Mediators direct the discussions, dropping issues which are not amenable to negotiation (for example, relational or identity issues) and focusing on areas "ripe" for resolution (usually negotiable interests).
Mediators encourage an examination of the past as a way of encouraging recognition of the other Mediators discourage discussion of the past, as it tends to lead to blaming behaviors, focus instead is on the present and future--how to solve the current problem.
Emotions are seen as an integral part of the conflict process; mediators encourage their expression Emotions are seen as extraneous to "real issues." Mediators try to avoid parties' emotional statements, or emotions are tightly controlled.
Mediators encourage parties' deliberation of situation and analysis of options; parties' design settlement (if any) themselves and are free to pursue other options at any time Mediators use their knowledge to develop options for settlement; can be quite directive about settlement terms
Mediator focus Mediators focus on parties' interactions, looking for opportunities for empowerment and/or recognition of the other Mediators focus on parties' situation and interests, looking for opportunities for joint gains and mutually satisfactory agreements
Use of Time Time is open-ended; parties spend as much time on each activity as they want to. No pre-set "stages" as in problem solving mediation Mediator sets time limits, encourages parties to move on or meet deadlines. Mediator moves parties from "stage" to "stage."
Mediation: definition of success Any increase in parties' empowerment and/or recognition of the other--"small steps count" Mutually agreeable settlement

[click here] to go back to the list of transformative mediation topics

Hallmarks of Transformative Mediation

The Summer 1996 issue of Mediation Quarterly was a special issue on transformative approaches to mediation. The lead article in that issue was written by Folger and Bush, as a follow-up to their 1994 book, The Promise of Mediation which brought the concept of transformative mediation to national attention. While the book began to describe what transformative mediation might look like in practice, the Mediation Quarterly article ("Transformative Mediation and Third-Party Intervention: Ten Hallmarks of a Transformative Approach to Practice" Volume 13, Number 4) goes further to list ten "hallmarks" that distinguish transformative mediation from other forms of intervention. This article is abstracted elsewhere in this website, but a quick list of Folger and Bush's hallmarks are found below.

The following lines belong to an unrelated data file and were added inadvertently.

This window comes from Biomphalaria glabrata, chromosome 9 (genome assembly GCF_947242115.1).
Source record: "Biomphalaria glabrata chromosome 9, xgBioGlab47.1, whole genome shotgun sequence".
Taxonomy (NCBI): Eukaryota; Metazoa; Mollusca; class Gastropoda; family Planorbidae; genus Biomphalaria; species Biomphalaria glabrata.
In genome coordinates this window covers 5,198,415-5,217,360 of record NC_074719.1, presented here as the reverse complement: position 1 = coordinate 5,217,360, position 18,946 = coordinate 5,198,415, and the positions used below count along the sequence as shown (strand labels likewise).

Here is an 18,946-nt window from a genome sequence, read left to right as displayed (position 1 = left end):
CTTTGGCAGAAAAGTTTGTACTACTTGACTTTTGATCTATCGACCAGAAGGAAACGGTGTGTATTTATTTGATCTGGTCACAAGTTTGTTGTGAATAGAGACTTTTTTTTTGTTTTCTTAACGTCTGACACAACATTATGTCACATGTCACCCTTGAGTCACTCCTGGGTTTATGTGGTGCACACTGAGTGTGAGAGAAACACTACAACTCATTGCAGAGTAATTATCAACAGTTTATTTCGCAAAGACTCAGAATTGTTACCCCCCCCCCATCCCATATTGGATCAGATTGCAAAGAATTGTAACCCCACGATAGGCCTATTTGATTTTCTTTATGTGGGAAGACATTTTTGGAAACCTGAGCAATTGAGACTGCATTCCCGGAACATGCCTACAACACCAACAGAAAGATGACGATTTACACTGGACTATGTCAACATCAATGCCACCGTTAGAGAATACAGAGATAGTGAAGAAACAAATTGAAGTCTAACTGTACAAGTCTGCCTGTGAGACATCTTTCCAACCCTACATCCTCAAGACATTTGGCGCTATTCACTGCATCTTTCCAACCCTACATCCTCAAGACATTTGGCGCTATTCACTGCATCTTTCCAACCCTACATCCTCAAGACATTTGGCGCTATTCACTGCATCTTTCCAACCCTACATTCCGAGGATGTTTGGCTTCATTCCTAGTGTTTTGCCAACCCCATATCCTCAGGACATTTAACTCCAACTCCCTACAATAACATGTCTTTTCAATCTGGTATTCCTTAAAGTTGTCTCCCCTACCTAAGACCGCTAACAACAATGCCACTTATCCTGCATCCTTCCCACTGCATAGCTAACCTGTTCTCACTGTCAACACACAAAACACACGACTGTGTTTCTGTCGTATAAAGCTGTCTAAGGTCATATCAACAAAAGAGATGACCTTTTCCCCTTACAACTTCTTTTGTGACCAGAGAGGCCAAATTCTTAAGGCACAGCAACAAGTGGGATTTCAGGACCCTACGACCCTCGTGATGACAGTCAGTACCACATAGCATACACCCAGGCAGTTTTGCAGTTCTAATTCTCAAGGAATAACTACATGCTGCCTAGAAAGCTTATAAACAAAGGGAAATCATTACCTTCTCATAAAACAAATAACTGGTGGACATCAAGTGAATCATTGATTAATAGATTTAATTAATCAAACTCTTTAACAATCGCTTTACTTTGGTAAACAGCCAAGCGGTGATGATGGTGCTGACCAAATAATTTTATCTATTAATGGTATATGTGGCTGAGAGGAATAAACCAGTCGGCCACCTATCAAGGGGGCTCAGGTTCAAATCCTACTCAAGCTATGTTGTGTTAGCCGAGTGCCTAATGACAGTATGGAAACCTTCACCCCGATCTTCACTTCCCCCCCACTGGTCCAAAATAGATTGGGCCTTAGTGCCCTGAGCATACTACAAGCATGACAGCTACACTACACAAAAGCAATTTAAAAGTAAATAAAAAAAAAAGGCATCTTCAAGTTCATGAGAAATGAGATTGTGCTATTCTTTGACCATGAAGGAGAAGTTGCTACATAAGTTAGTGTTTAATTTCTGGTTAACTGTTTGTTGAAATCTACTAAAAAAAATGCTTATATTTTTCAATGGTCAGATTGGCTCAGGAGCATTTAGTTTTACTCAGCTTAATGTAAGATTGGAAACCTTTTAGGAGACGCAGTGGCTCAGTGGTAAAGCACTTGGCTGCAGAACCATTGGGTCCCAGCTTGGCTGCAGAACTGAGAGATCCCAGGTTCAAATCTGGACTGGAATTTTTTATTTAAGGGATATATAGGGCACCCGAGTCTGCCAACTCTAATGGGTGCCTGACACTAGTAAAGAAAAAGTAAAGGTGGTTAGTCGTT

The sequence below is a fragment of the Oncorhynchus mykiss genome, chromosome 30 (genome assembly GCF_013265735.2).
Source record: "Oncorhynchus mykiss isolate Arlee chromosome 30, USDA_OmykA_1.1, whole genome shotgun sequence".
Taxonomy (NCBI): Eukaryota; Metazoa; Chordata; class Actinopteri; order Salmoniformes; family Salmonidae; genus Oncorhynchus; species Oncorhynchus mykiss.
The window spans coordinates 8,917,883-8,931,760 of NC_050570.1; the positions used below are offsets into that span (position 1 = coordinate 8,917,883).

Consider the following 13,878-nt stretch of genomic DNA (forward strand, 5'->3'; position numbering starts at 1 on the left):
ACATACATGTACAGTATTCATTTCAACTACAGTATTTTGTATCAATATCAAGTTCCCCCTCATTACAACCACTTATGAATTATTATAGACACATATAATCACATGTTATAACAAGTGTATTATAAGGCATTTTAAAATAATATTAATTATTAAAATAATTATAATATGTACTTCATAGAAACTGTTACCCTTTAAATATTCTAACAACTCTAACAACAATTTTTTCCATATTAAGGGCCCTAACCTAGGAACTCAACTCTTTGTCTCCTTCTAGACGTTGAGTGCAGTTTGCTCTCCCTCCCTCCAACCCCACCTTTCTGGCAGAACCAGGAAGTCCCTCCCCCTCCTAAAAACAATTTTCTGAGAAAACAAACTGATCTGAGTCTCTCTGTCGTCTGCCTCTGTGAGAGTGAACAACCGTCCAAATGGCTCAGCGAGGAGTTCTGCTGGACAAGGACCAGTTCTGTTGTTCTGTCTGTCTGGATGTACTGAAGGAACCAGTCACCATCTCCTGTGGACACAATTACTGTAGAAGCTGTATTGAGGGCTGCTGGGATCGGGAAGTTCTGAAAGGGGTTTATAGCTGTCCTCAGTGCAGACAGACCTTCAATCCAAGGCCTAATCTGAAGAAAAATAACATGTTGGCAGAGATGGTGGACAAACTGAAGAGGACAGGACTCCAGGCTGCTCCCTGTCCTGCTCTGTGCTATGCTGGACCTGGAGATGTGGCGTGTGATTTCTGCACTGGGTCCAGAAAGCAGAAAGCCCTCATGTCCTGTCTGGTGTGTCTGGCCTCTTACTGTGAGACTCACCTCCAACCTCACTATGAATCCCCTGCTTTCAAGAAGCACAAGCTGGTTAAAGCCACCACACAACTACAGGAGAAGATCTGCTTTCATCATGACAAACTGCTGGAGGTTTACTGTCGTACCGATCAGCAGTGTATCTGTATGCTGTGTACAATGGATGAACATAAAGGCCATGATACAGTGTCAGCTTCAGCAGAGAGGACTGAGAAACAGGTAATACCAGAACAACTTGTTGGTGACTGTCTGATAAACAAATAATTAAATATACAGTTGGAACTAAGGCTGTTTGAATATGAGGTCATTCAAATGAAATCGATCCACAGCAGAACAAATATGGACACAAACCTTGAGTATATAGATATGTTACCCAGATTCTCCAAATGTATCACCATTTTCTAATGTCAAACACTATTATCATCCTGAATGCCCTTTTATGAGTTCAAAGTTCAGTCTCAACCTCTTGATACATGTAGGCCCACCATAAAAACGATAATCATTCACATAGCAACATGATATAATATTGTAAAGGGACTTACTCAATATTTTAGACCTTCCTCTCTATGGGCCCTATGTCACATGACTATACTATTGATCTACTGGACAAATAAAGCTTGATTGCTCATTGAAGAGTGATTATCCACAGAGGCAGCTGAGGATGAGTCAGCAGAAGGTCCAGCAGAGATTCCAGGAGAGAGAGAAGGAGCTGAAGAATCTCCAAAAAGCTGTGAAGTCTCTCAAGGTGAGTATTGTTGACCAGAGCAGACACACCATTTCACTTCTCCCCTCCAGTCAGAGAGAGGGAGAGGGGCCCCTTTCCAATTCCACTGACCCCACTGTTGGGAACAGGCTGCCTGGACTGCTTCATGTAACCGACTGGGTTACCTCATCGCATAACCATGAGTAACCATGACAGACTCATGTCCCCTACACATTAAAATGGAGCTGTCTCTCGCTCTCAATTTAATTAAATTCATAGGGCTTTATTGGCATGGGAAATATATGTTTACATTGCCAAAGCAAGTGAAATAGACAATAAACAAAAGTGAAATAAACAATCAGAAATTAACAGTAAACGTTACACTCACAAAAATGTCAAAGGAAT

[Click here] to see the abstract of the article which lists the hallmarks with a bit more detail.

Summary of Folger's and Bush's ten hallmarks:

  1. In the opening statement, the transformative mediator will explain the mediator's role and the objectives of mediation as being focused on empowerment and recognition.
  2. The transformative mediator will leave responsibility for the outcomes with the parties.
  3. A transformative mediator will not be judgmental about the parties' views and decisions.
  4. Transformative mediators take an optimistic view of the parties' competence and motives.
  5. Transformative mediators allow and are responsive to parties' expression of emotions.
  6. Transformative mediators allow for and explor parties' uncertainty.
  7. Transformative mediators remain focused on what is currently happening in the mediation setting.
  8. Transformative mediators are responsive to parties' statements about past events.
  9. Transformative mediators realize that conflict can be a long-term process and that mediation is one intervention in a longer sequence of conflict interactions.
  10. Transformative mediators feel (and express) a sense of success when empowerment and recognition occur, even in small degrees. They do not see a lack of settlement as a "failure."

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Applications of Transformative Mediation